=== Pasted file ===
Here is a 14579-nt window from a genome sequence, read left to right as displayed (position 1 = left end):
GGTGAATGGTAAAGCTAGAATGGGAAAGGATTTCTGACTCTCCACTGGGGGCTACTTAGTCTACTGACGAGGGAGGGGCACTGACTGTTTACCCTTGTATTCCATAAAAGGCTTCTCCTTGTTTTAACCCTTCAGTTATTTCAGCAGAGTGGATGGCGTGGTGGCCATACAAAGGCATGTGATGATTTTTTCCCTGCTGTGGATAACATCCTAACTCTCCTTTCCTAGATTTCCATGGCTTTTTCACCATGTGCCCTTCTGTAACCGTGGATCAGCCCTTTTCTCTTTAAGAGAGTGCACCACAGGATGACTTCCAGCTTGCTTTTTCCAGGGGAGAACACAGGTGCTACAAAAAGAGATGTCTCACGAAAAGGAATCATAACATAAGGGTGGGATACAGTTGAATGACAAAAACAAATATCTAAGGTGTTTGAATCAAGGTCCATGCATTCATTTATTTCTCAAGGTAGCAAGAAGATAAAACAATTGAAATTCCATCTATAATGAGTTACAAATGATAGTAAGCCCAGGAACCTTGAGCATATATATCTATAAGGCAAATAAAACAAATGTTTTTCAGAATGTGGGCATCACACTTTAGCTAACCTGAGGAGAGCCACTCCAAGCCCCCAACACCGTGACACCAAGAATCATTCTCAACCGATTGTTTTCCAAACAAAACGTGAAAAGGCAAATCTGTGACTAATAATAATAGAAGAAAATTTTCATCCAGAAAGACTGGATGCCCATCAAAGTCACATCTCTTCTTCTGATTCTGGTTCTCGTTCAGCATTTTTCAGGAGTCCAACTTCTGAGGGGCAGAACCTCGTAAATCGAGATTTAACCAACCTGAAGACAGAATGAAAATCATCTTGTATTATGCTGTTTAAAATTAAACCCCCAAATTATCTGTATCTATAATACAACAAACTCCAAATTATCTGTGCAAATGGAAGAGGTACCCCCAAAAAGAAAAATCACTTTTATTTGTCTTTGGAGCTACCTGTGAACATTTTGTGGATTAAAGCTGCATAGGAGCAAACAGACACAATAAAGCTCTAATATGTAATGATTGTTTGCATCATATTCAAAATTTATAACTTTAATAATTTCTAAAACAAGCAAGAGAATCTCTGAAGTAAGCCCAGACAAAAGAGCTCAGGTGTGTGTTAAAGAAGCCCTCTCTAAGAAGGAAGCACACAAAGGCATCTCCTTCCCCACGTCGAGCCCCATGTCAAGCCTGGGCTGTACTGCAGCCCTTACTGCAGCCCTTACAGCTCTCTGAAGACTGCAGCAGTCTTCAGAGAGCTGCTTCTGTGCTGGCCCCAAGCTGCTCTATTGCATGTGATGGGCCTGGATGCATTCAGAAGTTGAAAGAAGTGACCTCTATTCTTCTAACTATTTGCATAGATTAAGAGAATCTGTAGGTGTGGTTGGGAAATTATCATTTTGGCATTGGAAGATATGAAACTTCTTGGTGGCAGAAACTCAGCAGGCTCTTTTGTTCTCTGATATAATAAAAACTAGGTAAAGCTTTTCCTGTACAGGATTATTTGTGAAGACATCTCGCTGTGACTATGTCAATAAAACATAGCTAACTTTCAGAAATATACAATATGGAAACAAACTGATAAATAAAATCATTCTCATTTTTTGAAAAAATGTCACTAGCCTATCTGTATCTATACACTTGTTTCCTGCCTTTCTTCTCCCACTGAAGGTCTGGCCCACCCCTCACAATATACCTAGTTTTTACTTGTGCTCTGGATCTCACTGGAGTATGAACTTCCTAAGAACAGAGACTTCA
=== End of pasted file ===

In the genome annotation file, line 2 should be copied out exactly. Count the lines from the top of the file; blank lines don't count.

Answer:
GGTGAATGGTAAAGCTAGAATGGGAAAGGATTTCTGACTCTCCACTGGGGGCTACTTAGTCTACTGACGAGGGAGGGGCACTGACTGTTTACCCTTGTATTCCATAAAAGGCTTCTCCTTGTTTTAACCCTTCAGTTATTTCAGCAGAGTGGATGGCGTGGTGGCCATACAAAGGCATGTGATGATTTTTTCCCTGCTGTGGATAACATCCTAACTCTCCTTTCCTAGATTTCCATGGCTTTTTCACCATGTGCCCTTCTGTAACCGTGGATCAGCCCTTTTCTCTTTAAGAGAGTGCACCACAGGATGACTTCCAGCTTGCTTTTTCCAGGGGAGAACACAGGTGCTACAAAAAGAGATGTCTCACGAAAAGGAATCATAACATAAGGGTGGGATACAGTTGAATGACAAAAACAAATATCTAAGGTGTTTGAATCAAGGTCCATGCATTCATTTATTTCTCAAGGTAGCAAGAAGATAAAACAATTGAAATTCCATCTATAATGAGTTACAAATGATAGTAAGCCCAGGAACCTTGAGCATATATATCTATAAGGCAAATAAAACAAATGTTTTTCAGAATGTGGGCATCACACTTTAGCTAACCTGAGGAGAGCCACTCCAAGCCCCCAACACCGTGACACCAAGAATCATTCTCAACCGATTGTTTTCCAAACAAAACGTGAAAAGGCAAATCTGTGACTAATAATAATAGAAGAAAATTTTCATCCAGAAAGACTGGATGCCCATCAAAGTCACATCTCTTCTTCTGATTCTGGTTCTCGTTCAGCATTTTTCAGGAGTCCAACTTCTGAGGGGCAGAACCTCGTAAATCGAGATTTAACCAACCTGAAGACAGAATGAAAATCATCTTGTATTATGCTGTTTAAAATTAAACCCCCAAATTATCTGTATCTATAATACAACAAACTCCAAATTATCTGTGCAAATGGAAGAGGTACCCCCAAAAAGAAAAATCACTTTTATTTGTCTTTGGAGCTACCTGTGAACATTTTGTGGATTAAAGCTGCATAGGAGCAAACAGACACAATAAAGCTCTAATATGTAATGATTGTTTGCATCATATTCAAAATTTATAACTTTAATAATTTCTAAAACAAGCAAGAGAATCTCTGAAGTAAGCCCAGACAAAAGAGCTCAGGTGTGTGTTAAAGAAGCCCTCTCTAAGAAGGAAGCACACAAAGGCATCTCCTTCCCCACGTCGAGCCCCATGTCAAGCCTGGGCTGTACTGCAGCCCTTACTGCAGCCCTTACAGCTCTCTGAAGACTGCAGCAGTCTTCAGAGAGCTGCTTCTGTGCTGGCCCCAAGCTGCTCTATTGCATGTGATGGGCCTGGATGCATTCAGAAGTTGAAAGAAGTGACCTCTATTCTTCTAACTATTTGCATAGATTAAGAGAATCTGTAGGTGTGGTTGGGAAATTATCATTTTGGCATTGGAAGATATGAAACTTCTTGGTGGCAGAAACTCAGCAGGCTCTTTTGTTCTCTGATATAATAAAAACTAGGTAAAGCTTTTCCTGTACAGGATTATTTGTGAAGACATCTCGCTGTGACTATGTCAATAAAACATAGCTAACTTTCAGAAATATACAATATGGAAACAAACTGATAAATAAAATCATTCTCATTTTTTGAAAAAATGTCACTAGCCTATCTGTATCTATACACTTGTTTCCTGCCTTTCTTCTCCCACTGAAGGTCTGGCCCACCCCTCACAATATACCTAGTTTTTACTTGTGCTCTGGATCTCACTGGAGTATGAACTTCCTAAGAACAGAGACTTCA